Russo Ukrainian War, Day 166: Major turnover in Russian military leadership

 

Daily review

Russian military leadership continues to experience major turnover. Russian forces conducted limited ground attacks and have likely made incremental gains in Donbas, unsuccessfully attempted to advance on Mykolaiv. Forced mobilization continues in occupied Luhansk. Four vessels with Ukrainian grain left Odesa and Chornomorsk. 26,000 war crime cases are under investigation. Sweden will send instructors to the U.K. to train the Ukrainian military. Meta closes a Russian troll factory. North Korea offers Russia 100,000 volunteers to participate in the war in Ukraine.

Daily overview — Summary report, August 6

Donetsk Oblast. The Bakhmut direction: a Russian reconnaissance group was neutralized near Bilohorivka. Fighting continues in the area of Kodema where the situation is the most difficult as the Russians are trying to drive the Ukrainian Armed Forces away from the high point in the areas of Zaitseve and Travneve. In the area of Avdiivka and Mariinka, the situation is similar, the occupiers haven’t advanced anywhere, so they are looking for weak spots in the Ukrainian defense lines. In Pisky, the Armed Forces of Ukraine are holding the defense, and thanks to the Ukrainian artillery, the situation has normalized here a little. Sloviansk: the situation is fine for the Ukrainian forces in the direction of Izium.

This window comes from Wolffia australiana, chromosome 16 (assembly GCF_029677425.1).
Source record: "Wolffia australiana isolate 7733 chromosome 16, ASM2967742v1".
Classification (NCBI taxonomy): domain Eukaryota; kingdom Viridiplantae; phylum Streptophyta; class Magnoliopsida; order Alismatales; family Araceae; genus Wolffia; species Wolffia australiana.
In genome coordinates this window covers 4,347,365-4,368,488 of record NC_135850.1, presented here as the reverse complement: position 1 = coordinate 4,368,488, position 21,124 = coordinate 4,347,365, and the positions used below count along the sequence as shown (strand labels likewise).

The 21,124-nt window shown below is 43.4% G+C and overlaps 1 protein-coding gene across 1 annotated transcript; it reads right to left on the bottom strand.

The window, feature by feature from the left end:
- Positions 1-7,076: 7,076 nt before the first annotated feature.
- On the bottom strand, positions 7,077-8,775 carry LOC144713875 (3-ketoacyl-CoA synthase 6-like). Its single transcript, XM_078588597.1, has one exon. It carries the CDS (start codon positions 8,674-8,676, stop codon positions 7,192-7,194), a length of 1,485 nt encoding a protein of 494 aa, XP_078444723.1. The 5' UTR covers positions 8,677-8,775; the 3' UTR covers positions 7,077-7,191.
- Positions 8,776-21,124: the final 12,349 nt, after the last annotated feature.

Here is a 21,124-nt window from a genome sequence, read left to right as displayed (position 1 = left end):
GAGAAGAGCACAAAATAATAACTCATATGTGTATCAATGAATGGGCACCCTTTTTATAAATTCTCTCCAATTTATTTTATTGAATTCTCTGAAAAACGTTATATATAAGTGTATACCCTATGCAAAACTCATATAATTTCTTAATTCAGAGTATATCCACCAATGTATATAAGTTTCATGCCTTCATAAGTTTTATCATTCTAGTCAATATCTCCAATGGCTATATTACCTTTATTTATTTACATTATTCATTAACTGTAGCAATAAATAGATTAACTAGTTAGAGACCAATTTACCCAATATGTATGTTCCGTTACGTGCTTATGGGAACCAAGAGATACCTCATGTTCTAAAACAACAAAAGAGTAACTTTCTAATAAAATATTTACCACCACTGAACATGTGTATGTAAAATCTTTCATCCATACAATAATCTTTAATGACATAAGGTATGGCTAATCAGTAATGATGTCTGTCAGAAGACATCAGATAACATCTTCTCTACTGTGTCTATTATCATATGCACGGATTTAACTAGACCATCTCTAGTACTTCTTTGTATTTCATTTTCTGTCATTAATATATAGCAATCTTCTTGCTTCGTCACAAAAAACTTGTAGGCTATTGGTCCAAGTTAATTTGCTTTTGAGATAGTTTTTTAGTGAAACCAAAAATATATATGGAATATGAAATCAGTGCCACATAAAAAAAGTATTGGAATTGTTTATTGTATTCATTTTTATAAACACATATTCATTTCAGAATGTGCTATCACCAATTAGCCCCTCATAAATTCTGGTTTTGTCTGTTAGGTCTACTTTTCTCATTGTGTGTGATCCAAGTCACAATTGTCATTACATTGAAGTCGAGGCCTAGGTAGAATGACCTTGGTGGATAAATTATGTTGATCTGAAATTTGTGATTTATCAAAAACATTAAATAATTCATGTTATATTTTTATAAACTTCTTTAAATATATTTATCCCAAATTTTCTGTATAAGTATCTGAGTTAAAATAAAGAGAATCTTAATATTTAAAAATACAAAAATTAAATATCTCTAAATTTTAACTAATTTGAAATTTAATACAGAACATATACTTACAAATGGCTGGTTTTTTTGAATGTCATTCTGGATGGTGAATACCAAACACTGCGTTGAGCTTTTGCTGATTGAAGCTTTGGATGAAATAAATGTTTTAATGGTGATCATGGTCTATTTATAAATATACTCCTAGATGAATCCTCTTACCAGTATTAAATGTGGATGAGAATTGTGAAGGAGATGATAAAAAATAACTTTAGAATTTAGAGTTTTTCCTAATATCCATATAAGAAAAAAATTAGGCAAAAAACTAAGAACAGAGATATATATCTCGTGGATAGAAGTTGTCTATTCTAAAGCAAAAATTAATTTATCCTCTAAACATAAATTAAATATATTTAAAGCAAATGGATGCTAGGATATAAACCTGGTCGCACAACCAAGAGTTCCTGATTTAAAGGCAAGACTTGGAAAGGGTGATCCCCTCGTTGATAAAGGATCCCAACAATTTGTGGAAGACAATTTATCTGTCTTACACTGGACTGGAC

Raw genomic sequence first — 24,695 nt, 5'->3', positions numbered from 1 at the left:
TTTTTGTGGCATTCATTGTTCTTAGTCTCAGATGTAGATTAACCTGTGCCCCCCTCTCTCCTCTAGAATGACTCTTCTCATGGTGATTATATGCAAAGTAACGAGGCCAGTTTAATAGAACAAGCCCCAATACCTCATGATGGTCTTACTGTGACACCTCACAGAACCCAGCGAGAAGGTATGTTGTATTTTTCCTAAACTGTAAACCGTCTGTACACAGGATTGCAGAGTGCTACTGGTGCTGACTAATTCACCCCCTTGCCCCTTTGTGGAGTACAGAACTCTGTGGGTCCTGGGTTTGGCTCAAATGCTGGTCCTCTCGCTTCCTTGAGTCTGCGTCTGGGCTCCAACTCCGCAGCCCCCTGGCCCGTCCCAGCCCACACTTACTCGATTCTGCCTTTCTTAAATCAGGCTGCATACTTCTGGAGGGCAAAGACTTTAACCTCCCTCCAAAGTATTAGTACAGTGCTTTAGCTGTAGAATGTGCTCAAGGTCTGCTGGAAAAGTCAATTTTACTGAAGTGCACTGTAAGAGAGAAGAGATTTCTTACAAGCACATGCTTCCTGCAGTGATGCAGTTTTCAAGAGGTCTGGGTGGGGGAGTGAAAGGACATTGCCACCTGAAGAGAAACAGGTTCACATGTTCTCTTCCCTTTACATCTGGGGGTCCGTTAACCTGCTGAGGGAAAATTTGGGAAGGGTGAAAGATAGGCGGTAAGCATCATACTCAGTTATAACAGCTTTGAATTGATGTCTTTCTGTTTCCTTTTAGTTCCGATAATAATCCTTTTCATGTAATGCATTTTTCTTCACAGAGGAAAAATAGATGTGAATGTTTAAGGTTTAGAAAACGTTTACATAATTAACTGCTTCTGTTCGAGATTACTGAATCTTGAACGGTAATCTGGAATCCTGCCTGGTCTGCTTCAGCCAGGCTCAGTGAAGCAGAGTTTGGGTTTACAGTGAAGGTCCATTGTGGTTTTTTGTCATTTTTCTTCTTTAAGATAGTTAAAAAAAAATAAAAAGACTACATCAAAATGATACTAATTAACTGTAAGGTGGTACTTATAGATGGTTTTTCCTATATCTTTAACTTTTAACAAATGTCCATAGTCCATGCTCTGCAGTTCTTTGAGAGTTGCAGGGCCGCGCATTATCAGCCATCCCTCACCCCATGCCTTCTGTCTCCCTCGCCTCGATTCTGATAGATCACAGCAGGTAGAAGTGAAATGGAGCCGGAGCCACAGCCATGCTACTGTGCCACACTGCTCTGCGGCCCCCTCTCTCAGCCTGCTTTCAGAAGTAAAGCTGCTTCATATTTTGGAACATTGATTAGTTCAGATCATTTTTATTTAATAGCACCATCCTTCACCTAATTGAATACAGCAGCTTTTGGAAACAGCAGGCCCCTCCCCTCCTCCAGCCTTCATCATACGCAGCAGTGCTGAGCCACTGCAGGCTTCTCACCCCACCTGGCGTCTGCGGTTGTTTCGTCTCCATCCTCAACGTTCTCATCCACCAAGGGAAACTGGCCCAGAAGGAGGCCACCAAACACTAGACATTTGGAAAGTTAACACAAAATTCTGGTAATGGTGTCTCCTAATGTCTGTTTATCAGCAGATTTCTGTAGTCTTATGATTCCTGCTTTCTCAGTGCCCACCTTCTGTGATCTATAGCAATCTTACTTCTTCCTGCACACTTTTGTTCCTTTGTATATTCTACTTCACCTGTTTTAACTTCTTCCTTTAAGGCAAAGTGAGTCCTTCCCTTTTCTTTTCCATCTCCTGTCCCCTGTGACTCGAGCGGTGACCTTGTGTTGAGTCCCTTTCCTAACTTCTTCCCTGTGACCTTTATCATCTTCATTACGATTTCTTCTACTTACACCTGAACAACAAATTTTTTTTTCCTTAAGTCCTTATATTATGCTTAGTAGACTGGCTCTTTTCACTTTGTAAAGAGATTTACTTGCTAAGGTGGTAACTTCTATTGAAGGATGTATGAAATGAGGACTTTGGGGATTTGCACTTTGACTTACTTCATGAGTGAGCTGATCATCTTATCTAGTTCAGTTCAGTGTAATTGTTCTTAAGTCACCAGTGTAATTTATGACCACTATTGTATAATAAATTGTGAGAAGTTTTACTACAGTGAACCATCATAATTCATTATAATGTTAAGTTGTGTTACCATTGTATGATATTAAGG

Kharkiv Oblast. This direction has been practically unchanged for a few days now as the Russians haven’t been able to conduct serious offensive actions for a month and this is mainly due to the fact that they are transferring most of their forces towards Izium. The Russian forces are trying to attack the Dementiivka area. As for the areas of Velyka Komyshuvakha, Brazhkivka, and Sulyhivka, Ukrainians are gradually advancing there. Russians continue to reinforce the troops with those mobilized from the occupied Luhansk and Donetsk areas while moving their regular units move to the south.